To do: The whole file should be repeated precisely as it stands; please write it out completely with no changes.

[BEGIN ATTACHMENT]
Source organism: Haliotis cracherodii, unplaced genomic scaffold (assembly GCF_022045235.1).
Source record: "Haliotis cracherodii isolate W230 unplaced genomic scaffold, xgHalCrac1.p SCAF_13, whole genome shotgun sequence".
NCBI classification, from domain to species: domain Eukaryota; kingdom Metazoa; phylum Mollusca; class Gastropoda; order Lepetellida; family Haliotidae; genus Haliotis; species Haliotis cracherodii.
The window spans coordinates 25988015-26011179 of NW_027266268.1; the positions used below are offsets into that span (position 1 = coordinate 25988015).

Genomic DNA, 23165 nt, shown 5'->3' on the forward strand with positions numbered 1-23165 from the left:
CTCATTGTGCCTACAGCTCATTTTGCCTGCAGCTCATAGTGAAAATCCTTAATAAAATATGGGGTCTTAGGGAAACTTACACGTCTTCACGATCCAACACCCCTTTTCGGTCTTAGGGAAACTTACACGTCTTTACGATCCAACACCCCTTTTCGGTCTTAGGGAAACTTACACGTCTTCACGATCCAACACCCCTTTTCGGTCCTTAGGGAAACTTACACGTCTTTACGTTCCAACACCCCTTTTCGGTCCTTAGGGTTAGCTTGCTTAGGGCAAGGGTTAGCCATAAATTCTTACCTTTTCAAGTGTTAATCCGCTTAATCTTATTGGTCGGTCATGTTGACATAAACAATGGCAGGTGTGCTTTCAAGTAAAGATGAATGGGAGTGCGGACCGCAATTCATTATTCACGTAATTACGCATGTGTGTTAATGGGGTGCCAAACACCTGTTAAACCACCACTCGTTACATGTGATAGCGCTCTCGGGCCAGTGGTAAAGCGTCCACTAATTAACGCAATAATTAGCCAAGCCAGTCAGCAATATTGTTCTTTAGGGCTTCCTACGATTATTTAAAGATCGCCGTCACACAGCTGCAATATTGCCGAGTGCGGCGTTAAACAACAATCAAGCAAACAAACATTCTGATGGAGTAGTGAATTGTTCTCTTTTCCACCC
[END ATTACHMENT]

Source organism: Haliotis cracherodii, unplaced genomic scaffold (assembly GCF_022045235.1).
Source record: "Haliotis cracherodii isolate W230 unplaced genomic scaffold, xgHalCrac1.p SCAF_13, whole genome shotgun sequence".
NCBI classification, from domain to species: domain Eukaryota; kingdom Metazoa; phylum Mollusca; class Gastropoda; order Lepetellida; family Haliotidae; genus Haliotis; species Haliotis cracherodii.
The window spans coordinates 25988015-26011179 of NW_027266268.1; the positions used below are offsets into that span (position 1 = coordinate 25988015).

Genomic DNA, 23165 nt, shown 5'->3' on the forward strand with positions numbered 1-23165 from the left:
CTCATTGTGCCTACAGCTCATTTTGCCTGCAGCTCATAGTGAAAATCCTTAATAAAATATGGGGTCTTAGGGAAACTTACACGTCTTCACGATCCAACACCCCTTTTCGGTCTTAGGGAAACTTACACGTCTTTACGATCCAACACCCCTTTTCGGTCTTAGGGAAACTTACACGTCTTCACGATCCAACACCCCTTTTCGGTCCTTAGGGAAACTTACACGTCTTTACGTTCCAACACCCCTTTTCGGTCCTTAGGGTTAGCTTGCTTAGGGCAAGGGTTAGCCATAAATTCTTACCTTTTCAAGTGTTAATCCGCTTAATCTTATTGGTCGGTCATGTTGACATAAACAATGGCAGGTGTGCTTTCAAGTAAAGATGAATGGGAGTGCGGACCGCAATTCATTATTCACGTAATTACGCATGTGTGTTAATGGGGTGCCAAACACCTGTTAAACCACCACTCGTTACATGTGATAGCGCTCTCGGGCCAGTGGTAAAGCGTCCACTAATTAACGCAATAATTAGCCAAGCCAGTCAGCAATATTGTTCTTTAGGGCTTCCTACGATTATTTAAAGATCGCCGTCACACAGCTGCAATATTGCCGAGTGCGGCGTTAAACAACAATCAAGCAAACAAACATTCTGATGGAGTAGTGAATTGTTCTCTTTTCCACCC